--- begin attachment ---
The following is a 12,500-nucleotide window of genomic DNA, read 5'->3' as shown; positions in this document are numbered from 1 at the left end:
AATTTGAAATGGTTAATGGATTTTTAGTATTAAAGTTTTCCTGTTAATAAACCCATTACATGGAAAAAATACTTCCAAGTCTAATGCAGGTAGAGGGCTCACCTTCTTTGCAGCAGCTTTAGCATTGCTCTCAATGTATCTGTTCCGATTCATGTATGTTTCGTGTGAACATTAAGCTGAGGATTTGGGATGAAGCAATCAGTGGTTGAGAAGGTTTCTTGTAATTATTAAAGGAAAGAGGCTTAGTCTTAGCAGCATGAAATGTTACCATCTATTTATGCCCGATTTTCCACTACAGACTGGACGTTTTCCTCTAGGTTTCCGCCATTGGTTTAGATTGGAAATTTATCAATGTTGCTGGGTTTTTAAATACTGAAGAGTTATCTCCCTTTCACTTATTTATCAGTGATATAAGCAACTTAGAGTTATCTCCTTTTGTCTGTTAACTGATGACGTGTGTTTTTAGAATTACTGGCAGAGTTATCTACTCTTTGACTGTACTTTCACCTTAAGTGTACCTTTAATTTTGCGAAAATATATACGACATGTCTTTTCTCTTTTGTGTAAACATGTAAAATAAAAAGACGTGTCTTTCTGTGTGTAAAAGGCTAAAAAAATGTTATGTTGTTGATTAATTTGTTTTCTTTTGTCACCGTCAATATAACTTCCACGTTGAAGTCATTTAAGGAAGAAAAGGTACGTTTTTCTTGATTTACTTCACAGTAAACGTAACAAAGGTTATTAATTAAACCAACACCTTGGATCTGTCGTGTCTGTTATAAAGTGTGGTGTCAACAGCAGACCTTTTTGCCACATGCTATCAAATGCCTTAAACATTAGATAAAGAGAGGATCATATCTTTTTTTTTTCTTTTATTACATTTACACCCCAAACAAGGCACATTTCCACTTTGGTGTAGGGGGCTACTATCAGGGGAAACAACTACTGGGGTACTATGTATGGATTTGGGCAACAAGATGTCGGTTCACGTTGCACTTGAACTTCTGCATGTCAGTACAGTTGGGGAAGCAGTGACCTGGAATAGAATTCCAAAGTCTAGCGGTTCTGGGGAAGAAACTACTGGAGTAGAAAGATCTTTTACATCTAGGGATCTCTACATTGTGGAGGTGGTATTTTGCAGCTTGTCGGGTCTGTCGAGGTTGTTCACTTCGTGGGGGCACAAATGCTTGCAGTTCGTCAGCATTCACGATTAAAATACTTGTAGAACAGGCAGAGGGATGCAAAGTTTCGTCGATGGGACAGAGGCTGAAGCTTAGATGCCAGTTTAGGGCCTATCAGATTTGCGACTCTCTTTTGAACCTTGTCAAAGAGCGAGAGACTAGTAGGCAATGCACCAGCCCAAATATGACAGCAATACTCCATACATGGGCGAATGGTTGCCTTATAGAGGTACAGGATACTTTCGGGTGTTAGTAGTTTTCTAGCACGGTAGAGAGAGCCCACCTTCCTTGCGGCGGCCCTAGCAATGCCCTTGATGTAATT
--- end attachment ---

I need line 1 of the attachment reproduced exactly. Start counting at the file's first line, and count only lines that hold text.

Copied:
The following is a 12,500-nucleotide window of genomic DNA, read 5'->3' as shown; positions in this document are numbered from 1 at the left end: